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By Debra Meiburg MW

Viognier was virtually extinct in the 1960’s. Given how much trouble people have figuring out how to pronounce this variety, that’s not so surprising. Texturally rich, powerfully scented and as buxom as a chardonnay, Viognier is one of France’s finest, but scarcest, white grapes. Viognier may be tough to pronounce, but it is not tough to drink.

Having doggedly clung to the steep hills of France’s northern Rhone Valley through two-millennia of barbarian invasions, debilitating wars and capricious wine trends, a mere 12 hectares (30 acres) remained in the 1960s. Prior to the Roman Empire, no one knows for sure where this sultry, highly perfumed variety originated, though most experts attribute it to the Dalmatian Coast, which is present day Croatia. Roman Emperor Probus purportedly packed his suitcase with Viognier cuttings after a Dalamatian holiday and smuggled them into the Rhone Valley in 281 AD. Evidently he escaped questioning by border patrol — they probably didn’t know how to pronounce Viognier either. Emperor Robus was not the only man to bootleg Viognier. Centuries later Bonny Doon’s colorful winemaker Randall Grahm was hauled into court for running the vines via his suitcase from the Rhone to his California vineyards.

Two Rhone districts produce what is considered the world’s finest expression of Viognier: Condrieu and Chateau-Grillet. With Condrieu (Guigal) you can expect elegant white peach, pear and floral aromatics, somewhat like an amplified Riesling. Wine from Chateau-Grillet is a rarity because only the Chateau-Grillet winery has the right to put this district name on its label. Due to its scarcity and exclusive monopole naming rights, Chateau Grillet has been mistakenly regarded as the finest Viognier in the world. It is a top quality wine, but has not been living up to its reputation – or prices — lately.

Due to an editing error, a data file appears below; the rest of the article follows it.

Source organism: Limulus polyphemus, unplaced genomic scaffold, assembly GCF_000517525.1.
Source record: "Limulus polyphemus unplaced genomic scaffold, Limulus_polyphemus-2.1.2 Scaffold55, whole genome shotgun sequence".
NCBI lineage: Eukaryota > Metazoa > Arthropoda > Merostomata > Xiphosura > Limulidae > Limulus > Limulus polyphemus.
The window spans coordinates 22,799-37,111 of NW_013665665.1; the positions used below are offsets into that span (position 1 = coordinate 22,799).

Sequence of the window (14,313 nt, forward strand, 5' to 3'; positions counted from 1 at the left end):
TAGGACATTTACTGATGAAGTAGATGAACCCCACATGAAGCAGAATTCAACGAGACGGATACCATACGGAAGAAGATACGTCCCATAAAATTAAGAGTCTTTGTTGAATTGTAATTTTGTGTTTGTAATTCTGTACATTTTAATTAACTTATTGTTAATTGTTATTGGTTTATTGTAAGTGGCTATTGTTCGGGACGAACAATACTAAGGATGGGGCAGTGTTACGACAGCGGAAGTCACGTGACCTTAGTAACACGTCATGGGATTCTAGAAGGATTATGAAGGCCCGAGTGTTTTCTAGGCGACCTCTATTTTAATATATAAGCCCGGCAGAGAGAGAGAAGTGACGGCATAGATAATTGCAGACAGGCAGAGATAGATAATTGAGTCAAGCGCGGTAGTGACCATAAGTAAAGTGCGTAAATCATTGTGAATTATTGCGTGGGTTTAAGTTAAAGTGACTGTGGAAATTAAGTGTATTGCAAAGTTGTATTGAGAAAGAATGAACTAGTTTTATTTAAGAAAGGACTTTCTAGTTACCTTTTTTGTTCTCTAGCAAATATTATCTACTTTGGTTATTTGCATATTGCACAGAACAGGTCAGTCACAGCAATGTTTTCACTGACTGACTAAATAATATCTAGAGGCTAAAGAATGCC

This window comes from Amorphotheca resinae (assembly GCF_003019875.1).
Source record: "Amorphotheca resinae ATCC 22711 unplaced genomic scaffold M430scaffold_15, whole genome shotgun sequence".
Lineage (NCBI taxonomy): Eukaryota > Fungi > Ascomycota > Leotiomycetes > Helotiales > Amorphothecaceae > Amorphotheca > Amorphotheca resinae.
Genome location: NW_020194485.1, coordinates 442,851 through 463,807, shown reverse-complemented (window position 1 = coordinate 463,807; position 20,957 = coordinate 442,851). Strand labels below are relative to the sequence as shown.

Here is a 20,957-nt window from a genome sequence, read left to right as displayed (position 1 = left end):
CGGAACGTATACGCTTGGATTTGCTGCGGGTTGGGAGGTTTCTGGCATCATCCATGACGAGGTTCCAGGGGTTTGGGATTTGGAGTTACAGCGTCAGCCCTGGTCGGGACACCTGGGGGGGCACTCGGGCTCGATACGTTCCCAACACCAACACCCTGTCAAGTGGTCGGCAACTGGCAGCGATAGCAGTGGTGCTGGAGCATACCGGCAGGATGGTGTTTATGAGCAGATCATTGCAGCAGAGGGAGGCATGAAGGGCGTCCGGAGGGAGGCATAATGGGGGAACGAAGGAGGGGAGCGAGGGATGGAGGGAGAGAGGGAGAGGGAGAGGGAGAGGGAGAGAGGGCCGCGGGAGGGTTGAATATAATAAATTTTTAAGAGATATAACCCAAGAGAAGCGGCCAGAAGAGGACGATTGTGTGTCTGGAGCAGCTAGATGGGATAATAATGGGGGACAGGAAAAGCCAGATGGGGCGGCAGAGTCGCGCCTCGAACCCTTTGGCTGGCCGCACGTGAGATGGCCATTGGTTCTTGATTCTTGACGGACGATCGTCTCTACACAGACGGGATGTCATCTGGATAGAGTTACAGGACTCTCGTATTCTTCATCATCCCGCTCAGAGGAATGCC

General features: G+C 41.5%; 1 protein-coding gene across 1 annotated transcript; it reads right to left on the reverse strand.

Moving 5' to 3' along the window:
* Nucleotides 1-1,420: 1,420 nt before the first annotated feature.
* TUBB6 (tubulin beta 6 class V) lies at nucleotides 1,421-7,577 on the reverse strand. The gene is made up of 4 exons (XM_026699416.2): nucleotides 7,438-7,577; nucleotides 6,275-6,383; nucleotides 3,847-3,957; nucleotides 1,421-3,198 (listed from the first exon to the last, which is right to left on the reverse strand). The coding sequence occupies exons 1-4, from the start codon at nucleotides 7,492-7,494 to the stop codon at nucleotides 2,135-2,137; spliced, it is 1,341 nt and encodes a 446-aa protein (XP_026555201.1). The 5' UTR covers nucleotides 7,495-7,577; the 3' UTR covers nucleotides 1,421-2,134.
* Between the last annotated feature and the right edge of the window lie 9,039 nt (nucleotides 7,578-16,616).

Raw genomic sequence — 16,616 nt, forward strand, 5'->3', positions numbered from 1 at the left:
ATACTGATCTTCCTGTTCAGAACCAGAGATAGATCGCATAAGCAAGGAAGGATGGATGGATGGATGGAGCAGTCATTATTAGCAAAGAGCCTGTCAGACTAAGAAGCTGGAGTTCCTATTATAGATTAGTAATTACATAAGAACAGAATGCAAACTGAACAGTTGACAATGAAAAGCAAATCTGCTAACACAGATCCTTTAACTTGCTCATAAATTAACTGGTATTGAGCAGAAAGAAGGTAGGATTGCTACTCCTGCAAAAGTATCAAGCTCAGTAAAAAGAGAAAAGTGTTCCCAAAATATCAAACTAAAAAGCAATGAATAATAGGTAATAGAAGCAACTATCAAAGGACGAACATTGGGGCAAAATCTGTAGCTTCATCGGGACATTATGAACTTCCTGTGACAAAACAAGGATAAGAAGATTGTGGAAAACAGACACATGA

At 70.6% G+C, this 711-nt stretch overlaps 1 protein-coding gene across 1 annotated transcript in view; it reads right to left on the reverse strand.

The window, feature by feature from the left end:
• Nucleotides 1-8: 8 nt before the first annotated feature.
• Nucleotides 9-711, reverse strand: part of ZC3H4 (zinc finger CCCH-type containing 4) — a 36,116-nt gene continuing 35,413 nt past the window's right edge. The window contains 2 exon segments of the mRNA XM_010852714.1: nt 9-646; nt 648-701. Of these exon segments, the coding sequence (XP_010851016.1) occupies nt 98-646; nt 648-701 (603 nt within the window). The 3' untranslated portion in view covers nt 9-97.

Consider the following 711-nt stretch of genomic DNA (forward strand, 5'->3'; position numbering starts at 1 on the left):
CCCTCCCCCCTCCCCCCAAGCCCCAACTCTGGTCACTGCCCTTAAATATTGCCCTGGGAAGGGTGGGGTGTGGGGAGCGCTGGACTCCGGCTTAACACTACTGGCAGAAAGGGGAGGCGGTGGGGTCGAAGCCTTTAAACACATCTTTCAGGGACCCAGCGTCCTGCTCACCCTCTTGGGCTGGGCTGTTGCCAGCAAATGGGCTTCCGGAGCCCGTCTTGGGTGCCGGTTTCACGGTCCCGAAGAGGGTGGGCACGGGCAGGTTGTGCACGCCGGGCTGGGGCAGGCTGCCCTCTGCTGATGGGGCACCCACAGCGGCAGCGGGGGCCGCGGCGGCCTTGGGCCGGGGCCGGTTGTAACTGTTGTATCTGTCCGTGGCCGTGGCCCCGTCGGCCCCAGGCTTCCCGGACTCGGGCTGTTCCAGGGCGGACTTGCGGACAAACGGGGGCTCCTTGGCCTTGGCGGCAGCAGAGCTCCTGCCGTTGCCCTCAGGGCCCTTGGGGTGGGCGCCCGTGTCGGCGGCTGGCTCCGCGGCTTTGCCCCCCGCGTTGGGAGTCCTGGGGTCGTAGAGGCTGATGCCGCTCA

Viognier vines are also grown in the neighboring Cote Rotie appellation, which is famed for its Syrah-based wines, not Viognier. Oddly, handfuls of these Viognier clusters are chucked into the fermentation tanks together with the inky, dark-purple Syrah variety. Cote Rotie winemakers are convinced that Viognier softens their Syrah-based wines and increases their complexity. Top Australian producers of Syrah — aka Shiraz — agree, and wines such as D’arenberg’s Laughing Magpie Shiraz Viognier consistently garners amongst the highest scores from reviewers.

Viognier burst onto the international scene in the 1990’s. Weary of the endless river of Chardonnay, sommeliers and connoisseurs greeted the variety with enthusiasm, especially in California, where Viognier plantings increased from 20 hectares (50 acres) in 1990 to over 800 hectares (2,000 acres) today. Californians were not the only producers to embrace Viognier, it is grown in fifteen other states, as well as Australia, Italy, New Zealand (ie Te Matta Woodthorpe), South Africa (ie Fairview), France (ie Domaine du Chateau d’Eau) and South America.

New world producers, such as California’s Eberle Winery and Cline Cellars or Australia’s Yalumba Y Series loosened the corset on this voluptuous grape, so expect musky fruit, jasmine blossoms and fat, ripe summer peach flavors. Like many of us, Viognier loses its good looks with time, so it is best to drink while youthful and fresh. Oh, and how to pronounce it? Try “vee-ohn-yay” or “vee-oh-nyay.” No one has quite worked it out.

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